Rule number one in managing customer communities is don’t fail to listen. Additionally, failing to recognize that customers know you are listening but feel like you just aren’t hearing them is equally damaging. Sometimes it is possible to listen effectively in an online community itself. Other times, you may need to actually do research to directly engage and validate passive members who mostly consume content (sometimes referred to as lurkers) to really understand the dynamics of an issue playing out in an online customer community.

What have you learned from engaging passive content consumers in customer communities?

Posted by Larry R. Irons

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Social Business, the Golden Rule, and Open Empathy Organization

May 20, 2009

empathyI first took real notice of the term “social business” in a post early this year over at Peter Kim‘s blog. The concept of social business is not limited to those enterprises seeking to “generate social improvements and serve a broader human development purpose,” though these are certainly admirable goals. Rather, social business is increasingly discussed as a frame of analysis for considering the business implications of  large numbers of people using web 2.0 technologies, especially social media, within corporate enterprises as employees, or outside them as customers.

Channels, policies, processes, touch points and transactions are increasingly viewed as parts of the social experience organizations use to engage employees in collaboration, and customers in conversation. The common goal of the discussion involves transforming business practices to incorporate social relationships into the value proposition to customers and other stakeholders.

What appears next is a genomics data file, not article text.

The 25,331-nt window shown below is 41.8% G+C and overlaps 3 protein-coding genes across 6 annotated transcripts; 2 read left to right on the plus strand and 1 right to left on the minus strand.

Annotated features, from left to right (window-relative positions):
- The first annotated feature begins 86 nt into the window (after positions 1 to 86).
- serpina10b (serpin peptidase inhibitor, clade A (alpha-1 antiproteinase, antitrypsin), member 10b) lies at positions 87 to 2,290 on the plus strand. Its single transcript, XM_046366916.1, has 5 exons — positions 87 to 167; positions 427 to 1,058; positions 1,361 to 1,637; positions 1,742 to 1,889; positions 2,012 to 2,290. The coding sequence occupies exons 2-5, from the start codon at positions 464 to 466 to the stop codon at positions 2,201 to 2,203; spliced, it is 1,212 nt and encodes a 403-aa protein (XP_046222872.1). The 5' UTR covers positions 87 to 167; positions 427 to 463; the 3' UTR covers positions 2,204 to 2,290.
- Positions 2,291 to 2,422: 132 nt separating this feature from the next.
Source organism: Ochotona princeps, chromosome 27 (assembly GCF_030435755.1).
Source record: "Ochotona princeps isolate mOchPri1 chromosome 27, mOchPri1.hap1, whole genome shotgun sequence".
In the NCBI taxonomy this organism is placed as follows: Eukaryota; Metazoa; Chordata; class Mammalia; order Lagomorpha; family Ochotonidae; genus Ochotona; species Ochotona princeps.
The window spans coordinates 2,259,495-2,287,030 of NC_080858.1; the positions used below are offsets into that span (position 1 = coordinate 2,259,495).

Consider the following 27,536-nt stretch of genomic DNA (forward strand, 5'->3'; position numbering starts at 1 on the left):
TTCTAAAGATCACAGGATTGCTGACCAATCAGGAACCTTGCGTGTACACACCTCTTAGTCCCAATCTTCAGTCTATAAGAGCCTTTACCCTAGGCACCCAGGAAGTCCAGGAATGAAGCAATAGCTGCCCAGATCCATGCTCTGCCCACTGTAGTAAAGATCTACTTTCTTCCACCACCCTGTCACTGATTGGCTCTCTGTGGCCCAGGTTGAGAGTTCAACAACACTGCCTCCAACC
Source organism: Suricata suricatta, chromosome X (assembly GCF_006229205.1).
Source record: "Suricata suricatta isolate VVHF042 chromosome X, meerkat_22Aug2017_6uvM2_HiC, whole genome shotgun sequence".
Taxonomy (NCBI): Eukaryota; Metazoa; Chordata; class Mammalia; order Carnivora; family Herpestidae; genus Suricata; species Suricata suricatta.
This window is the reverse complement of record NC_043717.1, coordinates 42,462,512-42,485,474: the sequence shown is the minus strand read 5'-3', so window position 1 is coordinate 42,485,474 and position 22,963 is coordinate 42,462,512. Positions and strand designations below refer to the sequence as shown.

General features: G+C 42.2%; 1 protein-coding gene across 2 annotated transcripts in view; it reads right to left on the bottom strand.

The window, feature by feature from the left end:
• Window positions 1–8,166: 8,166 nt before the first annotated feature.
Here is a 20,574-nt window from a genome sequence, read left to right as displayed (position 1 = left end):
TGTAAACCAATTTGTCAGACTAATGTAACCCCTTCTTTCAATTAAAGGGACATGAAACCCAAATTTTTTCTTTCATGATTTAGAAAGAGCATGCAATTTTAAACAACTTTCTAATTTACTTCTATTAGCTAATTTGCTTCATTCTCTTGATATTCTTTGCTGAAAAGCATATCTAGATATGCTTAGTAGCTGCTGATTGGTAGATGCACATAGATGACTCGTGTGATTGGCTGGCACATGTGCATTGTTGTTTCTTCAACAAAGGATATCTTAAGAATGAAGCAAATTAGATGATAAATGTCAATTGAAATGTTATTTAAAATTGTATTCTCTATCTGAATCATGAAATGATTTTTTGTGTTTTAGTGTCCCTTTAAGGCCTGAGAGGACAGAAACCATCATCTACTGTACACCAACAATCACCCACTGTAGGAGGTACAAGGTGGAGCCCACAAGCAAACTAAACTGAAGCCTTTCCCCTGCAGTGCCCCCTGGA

My recent reading of Wired to Care by Dev Patnaik (with Peter Mortensen) provided some basic insights for me in thinking about the development of social business practices. I highly recommend it to anyone with an interest in the intersection of experience design and organization. The book explores the concept of empathy in a manner that speaks to the social business discussion by pointing out that the result of a transformation is more than adoption of new technologies such as social media.

Wired to Care offers an approach to organizing business as well as creating design insights on how to engage customers to improve products and services. One of my earliest posts on Skilful Minds, Break the Golden Rule with Customer Dialogue Support, offered the following observation,

Many “customer care” approaches call for treating customers the way you’d like to be treated—the so-called Golden Rule. Treating customers the way we, as service providers want to be treated implies that we inherently know what’s best for them. A customer dialogue approach alternatively assumes that customers know, or can quickly learn, what’s best for them as individual customers. We need to treat customers the way their actions indicate they want, not the way we would want to be treated as a customer.